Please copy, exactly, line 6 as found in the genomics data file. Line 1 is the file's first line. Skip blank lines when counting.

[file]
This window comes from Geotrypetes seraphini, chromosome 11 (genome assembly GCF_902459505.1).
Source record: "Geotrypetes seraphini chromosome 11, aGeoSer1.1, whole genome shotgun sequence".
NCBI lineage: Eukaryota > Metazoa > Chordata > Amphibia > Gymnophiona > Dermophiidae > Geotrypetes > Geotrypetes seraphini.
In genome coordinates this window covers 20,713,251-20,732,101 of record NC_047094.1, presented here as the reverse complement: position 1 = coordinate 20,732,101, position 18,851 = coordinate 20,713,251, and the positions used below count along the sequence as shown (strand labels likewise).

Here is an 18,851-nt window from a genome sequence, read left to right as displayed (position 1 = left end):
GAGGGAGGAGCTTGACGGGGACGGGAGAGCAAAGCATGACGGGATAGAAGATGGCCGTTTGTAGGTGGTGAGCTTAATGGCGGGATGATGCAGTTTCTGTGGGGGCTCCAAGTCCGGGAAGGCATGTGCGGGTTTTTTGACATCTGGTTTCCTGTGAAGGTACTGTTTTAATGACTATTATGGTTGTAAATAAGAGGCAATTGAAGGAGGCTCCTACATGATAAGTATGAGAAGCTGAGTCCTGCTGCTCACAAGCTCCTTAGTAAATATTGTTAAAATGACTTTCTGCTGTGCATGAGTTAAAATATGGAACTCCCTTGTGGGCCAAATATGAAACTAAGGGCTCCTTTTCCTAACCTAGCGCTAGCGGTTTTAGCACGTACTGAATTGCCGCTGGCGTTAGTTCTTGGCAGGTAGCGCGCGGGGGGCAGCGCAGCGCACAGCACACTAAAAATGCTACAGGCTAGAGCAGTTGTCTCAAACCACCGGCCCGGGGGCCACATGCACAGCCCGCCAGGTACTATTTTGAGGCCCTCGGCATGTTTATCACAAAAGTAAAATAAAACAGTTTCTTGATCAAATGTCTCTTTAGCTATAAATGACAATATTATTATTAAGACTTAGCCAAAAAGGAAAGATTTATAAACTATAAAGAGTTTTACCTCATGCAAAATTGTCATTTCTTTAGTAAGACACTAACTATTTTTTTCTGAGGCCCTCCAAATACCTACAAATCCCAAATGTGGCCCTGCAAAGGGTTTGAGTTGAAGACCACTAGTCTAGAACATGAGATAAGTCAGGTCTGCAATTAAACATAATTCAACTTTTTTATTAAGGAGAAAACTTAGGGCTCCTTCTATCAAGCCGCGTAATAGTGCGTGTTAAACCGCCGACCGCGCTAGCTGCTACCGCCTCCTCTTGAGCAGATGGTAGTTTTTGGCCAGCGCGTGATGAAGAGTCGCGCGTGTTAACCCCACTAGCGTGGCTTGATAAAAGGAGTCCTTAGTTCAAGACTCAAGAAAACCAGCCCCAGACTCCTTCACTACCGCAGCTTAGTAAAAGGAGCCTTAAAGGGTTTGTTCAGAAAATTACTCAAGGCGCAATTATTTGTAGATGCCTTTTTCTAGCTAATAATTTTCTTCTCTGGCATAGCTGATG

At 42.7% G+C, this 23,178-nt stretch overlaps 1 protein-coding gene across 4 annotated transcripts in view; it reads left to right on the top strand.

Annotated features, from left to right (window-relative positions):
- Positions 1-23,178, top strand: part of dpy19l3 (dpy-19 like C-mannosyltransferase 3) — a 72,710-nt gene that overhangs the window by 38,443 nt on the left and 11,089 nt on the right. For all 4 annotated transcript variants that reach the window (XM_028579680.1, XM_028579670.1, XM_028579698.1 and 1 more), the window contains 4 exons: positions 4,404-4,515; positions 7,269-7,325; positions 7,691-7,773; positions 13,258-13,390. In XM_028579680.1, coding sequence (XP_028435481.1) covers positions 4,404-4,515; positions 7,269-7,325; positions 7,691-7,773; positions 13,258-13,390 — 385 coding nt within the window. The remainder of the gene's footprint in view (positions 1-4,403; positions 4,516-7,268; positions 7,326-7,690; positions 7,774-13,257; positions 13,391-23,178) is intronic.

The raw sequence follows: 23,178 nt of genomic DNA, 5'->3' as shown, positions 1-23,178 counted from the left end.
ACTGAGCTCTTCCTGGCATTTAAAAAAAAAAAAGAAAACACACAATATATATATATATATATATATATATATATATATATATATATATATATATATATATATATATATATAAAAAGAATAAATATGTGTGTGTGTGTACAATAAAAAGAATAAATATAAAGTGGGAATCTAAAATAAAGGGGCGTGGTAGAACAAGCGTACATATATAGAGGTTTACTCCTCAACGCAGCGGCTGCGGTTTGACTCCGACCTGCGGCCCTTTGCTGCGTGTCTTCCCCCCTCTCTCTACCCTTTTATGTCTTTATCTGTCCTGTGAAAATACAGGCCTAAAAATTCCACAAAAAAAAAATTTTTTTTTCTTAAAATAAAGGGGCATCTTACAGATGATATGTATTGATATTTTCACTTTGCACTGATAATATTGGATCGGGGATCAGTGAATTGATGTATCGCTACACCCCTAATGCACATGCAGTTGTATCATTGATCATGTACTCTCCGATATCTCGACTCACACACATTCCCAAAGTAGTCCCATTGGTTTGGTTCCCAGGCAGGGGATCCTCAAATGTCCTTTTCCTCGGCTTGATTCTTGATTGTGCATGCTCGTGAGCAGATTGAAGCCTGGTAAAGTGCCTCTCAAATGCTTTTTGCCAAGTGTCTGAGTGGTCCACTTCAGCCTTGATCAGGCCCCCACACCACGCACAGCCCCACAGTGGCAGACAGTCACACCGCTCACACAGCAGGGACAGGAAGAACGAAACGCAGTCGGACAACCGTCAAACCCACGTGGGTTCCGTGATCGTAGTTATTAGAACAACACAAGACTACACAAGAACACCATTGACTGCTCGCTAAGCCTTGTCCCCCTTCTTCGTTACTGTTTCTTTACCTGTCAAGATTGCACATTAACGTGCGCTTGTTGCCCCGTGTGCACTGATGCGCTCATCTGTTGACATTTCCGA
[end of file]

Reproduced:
GAGGGAGGAGCTTGACGGGGACGGGAGAGCAAAGCATGACGGGATAGAAGATGGCCGTTTGTAGGTGGTGAGCTTAATGGCGGGATGATGCAGTTTCTGTGGGGGCTCCAAGTCCGGGAAGGCATGTGCGGGTTTTTTGACATCTGGTTTCCTGTGAAGGTACTGTTTTAATGACTATTATGGTTGTAAATAAGAGGCAATTGAAGGAGGCTCCTACATGATAAGTATGAGAAGCTGAGTCCTGCTGCTCACAAGCTCCTTAGTAAATATTGTTAAAATGACTTTCTGCTGTGCATGAGTTAAAATATGGAACTCCCTTGTGGGCCAAATATGAAACTAAGGGCTCCTTTTCCTAACCTAGCGCTAGCGGTTTTAGCACGTACTGAATTGCCGCTGGCGTTAGTTCTTGGCAGGTAGCGCGCGGGGGGCAGCGCAGCGCACAGCACACTAAAAATGCTACAGGCTAGAGCAGTTGTCTCAAACCACCGGCCCGGGGGCCACATGCACAGCCCGCCAGGTACTATTTTGAGGCCCTCGGCATGTTTATCACAAAAGTAAAATAAAACAGTTTCTTGATCAAATGTCTCTTTAGCTATAAATGACAATATTATTATTAAGACTTAGCCAAAAAGGAAAGATTTATAAACTATAAAGAGTTTTACCTCATGCAAAATTGTCATTTCTTTAGTAAGACACTAACTATTTTTTTCTGAGGCCCTCCAAATACCTACAAATCCCAAATGTGGCCCTGCAAAGGGTTTGAGTTGAAGACCACTAGTCTAGAACATGAGATAAGTCAGGTCTGCAATTAAACATAATTCAACTTTTTTATTAAGGAGAAAACTTAGGGCTCCTTCTATCAAGCCGCGTAATAGTGCGTGTTAAACCGCCGACCGCGCTAGCTGCTACCGCCTCCTCTTGAGCAGATGGTAGTTTTTGGCCAGCGCGTGATGAAGAGTCGCGCGTGTTAACCCCACTAGCGTGGCTTGATAAAAGGAGTCCTTAGTTCAAGACTCAAGAAAACCAGCCCCAGACTCCTTCACTACCGCAGCTTAGTAAAAGGAGCCTTAAAGGGTTTGTTCAGAAAATTACTCAAGGCGCAATTATTTGTAGATGCCTTTTTCTAGCTAATAATTTTCTTCTCTGGCATAGCTGATG